All these obstacles can be overcome, but only by persistent and detailed attention to the real issues. It requires rewards for saving resources, not for wasting them; procedures for choosing the best buy first, then actually buying them; and competition in saving resources. None of these transformations will be quick or easy; but not making them commits us to solving problems that are far more difficult.
Initial experience in Europe seems to suggest that for practical reasons direct pricing via taxes may be preferable. But the extreme political sensitivity of taxes may require a revenue-neutral tax reform. Even if resource prices were increasing more rapidly than efficency, no harm should be expected from ecological tax reform. It will be essential for the commodity exporting countries to recognise that the age of resource scarcity they all have dreamt of in the '70s may never become a reality. Progress in efficiency is likely to speed up and ultimately to exceed all potential market expansion for commodities. It will be wiser for these countries to go along with the trend and engage themselves in the efficiency revolution.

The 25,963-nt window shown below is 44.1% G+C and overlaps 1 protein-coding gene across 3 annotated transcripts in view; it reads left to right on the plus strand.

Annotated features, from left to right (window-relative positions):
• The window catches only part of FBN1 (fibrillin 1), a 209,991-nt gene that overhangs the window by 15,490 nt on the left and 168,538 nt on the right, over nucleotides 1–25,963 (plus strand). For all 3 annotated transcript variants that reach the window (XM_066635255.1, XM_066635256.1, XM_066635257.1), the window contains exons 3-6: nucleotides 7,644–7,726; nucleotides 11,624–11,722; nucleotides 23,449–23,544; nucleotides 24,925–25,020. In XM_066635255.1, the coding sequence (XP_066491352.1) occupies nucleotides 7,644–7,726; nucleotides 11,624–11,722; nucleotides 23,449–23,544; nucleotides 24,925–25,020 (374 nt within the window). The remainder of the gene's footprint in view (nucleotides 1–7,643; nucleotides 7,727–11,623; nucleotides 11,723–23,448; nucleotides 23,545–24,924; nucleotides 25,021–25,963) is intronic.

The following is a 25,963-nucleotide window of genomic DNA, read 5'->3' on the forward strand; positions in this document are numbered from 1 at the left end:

Moreover, international lending institutions should stop most of the schemes for resource exploitation which tend to depress world market prices for the respective commodities.
Countries who will take the initiative in introducing ecological tax reforms will gain a competitive edge. For industry, the main challenge in the efficiency revolution lies in the shift from selling products to selling services. In the US, the profits of energy service companies have risen but their sales per kw h have stagnated. 'Negawatts' have become more profitable than megawatts.